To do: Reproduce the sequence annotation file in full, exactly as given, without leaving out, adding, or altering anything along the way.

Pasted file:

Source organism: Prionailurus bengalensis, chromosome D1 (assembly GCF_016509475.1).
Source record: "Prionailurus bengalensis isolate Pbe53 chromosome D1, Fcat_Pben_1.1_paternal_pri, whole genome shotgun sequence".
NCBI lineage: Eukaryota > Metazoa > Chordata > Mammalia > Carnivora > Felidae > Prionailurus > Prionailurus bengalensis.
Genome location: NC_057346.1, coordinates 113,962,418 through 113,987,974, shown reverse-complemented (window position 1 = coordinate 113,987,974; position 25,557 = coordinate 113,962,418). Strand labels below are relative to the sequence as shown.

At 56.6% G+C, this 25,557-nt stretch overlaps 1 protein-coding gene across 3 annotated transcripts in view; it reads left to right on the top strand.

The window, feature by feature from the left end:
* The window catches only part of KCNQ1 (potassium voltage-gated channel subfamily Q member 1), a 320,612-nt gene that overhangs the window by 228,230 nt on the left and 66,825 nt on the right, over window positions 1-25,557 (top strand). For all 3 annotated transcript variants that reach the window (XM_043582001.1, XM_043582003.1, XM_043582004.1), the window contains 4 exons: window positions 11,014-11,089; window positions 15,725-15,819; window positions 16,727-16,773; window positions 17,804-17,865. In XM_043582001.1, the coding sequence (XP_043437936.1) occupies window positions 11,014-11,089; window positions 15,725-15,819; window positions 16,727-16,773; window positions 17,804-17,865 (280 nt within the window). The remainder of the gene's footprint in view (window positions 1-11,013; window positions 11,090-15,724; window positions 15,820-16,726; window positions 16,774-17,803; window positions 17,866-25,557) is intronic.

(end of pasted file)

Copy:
Source organism: Prionailurus bengalensis, chromosome D1 (assembly GCF_016509475.1).
Source record: "Prionailurus bengalensis isolate Pbe53 chromosome D1, Fcat_Pben_1.1_paternal_pri, whole genome shotgun sequence".
NCBI lineage: Eukaryota > Metazoa > Chordata > Mammalia > Carnivora > Felidae > Prionailurus > Prionailurus bengalensis.
Genome location: NC_057346.1, coordinates 113,962,418 through 113,987,974, shown reverse-complemented (window position 1 = coordinate 113,987,974; position 25,557 = coordinate 113,962,418). Strand labels below are relative to the sequence as shown.

At 56.6% G+C, this 25,557-nt stretch overlaps 1 protein-coding gene across 3 annotated transcripts in view; it reads left to right on the top strand.

The window, feature by feature from the left end:
* The window catches only part of KCNQ1 (potassium voltage-gated channel subfamily Q member 1), a 320,612-nt gene that overhangs the window by 228,230 nt on the left and 66,825 nt on the right, over window positions 1-25,557 (top strand). For all 3 annotated transcript variants that reach the window (XM_043582001.1, XM_043582003.1, XM_043582004.1), the window contains 4 exons: window positions 11,014-11,089; window positions 15,725-15,819; window positions 16,727-16,773; window positions 17,804-17,865. In XM_043582001.1, the coding sequence (XP_043437936.1) occupies window positions 11,014-11,089; window positions 15,725-15,819; window positions 16,727-16,773; window positions 17,804-17,865 (280 nt within the window). The remainder of the gene's footprint in view (window positions 1-11,013; window positions 11,090-15,724; window positions 15,820-16,726; window positions 16,774-17,803; window positions 17,866-25,557) is intronic.